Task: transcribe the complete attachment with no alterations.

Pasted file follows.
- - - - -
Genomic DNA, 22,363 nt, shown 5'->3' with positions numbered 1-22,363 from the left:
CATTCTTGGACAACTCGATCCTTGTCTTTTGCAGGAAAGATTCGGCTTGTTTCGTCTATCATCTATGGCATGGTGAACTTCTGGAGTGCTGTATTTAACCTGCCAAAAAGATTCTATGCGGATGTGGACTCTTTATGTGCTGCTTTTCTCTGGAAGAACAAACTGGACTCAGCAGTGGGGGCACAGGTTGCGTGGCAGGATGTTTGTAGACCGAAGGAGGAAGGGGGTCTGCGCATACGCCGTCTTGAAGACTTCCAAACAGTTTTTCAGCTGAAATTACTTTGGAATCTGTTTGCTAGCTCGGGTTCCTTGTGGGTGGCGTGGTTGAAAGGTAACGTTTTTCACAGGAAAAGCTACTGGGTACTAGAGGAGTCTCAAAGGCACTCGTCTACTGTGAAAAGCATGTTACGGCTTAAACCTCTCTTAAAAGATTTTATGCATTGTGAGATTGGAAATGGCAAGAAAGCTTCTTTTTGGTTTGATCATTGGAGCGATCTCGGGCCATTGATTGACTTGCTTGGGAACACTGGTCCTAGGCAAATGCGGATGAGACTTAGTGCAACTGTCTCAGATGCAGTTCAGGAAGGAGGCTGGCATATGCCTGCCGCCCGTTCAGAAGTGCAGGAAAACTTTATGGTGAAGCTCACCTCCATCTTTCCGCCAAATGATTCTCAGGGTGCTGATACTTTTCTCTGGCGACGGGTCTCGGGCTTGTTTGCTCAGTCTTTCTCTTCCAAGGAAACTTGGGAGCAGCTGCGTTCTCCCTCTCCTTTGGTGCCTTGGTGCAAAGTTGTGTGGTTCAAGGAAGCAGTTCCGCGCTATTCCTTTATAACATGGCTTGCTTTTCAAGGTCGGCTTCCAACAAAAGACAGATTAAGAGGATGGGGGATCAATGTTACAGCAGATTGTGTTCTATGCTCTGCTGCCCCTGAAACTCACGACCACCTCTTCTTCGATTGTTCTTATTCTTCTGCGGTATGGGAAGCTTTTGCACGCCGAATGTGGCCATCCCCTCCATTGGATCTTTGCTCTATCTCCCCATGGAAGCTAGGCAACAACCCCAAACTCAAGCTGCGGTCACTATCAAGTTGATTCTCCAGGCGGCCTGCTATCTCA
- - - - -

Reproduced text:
Genomic DNA, 22,363 nt, shown 5'->3' with positions numbered 1-22,363 from the left:
CATTCTTGGACAACTCGATCCTTGTCTTTTGCAGGAAAGATTCGGCTTGTTTCGTCTATCATCTATGGCATGGTGAACTTCTGGAGTGCTGTATTTAACCTGCCAAAAAGATTCTATGCGGATGTGGACTCTTTATGTGCTGCTTTTCTCTGGAAGAACAAACTGGACTCAGCAGTGGGGGCACAGGTTGCGTGGCAGGATGTTTGTAGACCGAAGGAGGAAGGGGGTCTGCGCATACGCCGTCTTGAAGACTTCCAAACAGTTTTTCAGCTGAAATTACTTTGGAATCTGTTTGCTAGCTCGGGTTCCTTGTGGGTGGCGTGGTTGAAAGGTAACGTTTTTCACAGGAAAAGCTACTGGGTACTAGAGGAGTCTCAAAGGCACTCGTCTACTGTGAAAAGCATGTTACGGCTTAAACCTCTCTTAAAAGATTTTATGCATTGTGAGATTGGAAATGGCAAGAAAGCTTCTTTTTGGTTTGATCATTGGAGCGATCTCGGGCCATTGATTGACTTGCTTGGGAACACTGGTCCTAGGCAAATGCGGATGAGACTTAGTGCAACTGTCTCAGATGCAGTTCAGGAAGGAGGCTGGCATATGCCTGCCGCCCGTTCAGAAGTGCAGGAAAACTTTATGGTGAAGCTCACCTCCATCTTTCCGCCAAATGATTCTCAGGGTGCTGATACTTTTCTCTGGCGACGGGTCTCGGGCTTGTTTGCTCAGTCTTTCTCTTCCAAGGAAACTTGGGAGCAGCTGCGTTCTCCCTCTCCTTTGGTGCCTTGGTGCAAAGTTGTGTGGTTCAAGGAAGCAGTTCCGCGCTATTCCTTTATAACATGGCTTGCTTTTCAAGGTCGGCTTCCAACAAAAGACAGATTAAGAGGATGGGGGATCAATGTTACAGCAGATTGTGTTCTATGCTCTGCTGCCCCTGAAACTCACGACCACCTCTTCTTCGATTGTTCTTATTCTTCTGCGGTATGGGAAGCTTTTGCACGCCGAATGTGGCCATCCCCTCCATTGGATCTTTGCTCTATCTCCCCATGGAAGCTAGGCAACAACCCCAAACTCAAGCTGCGGTCACTATCAAGTTGATTCTCCAGGCGGCCTGCTATCTCA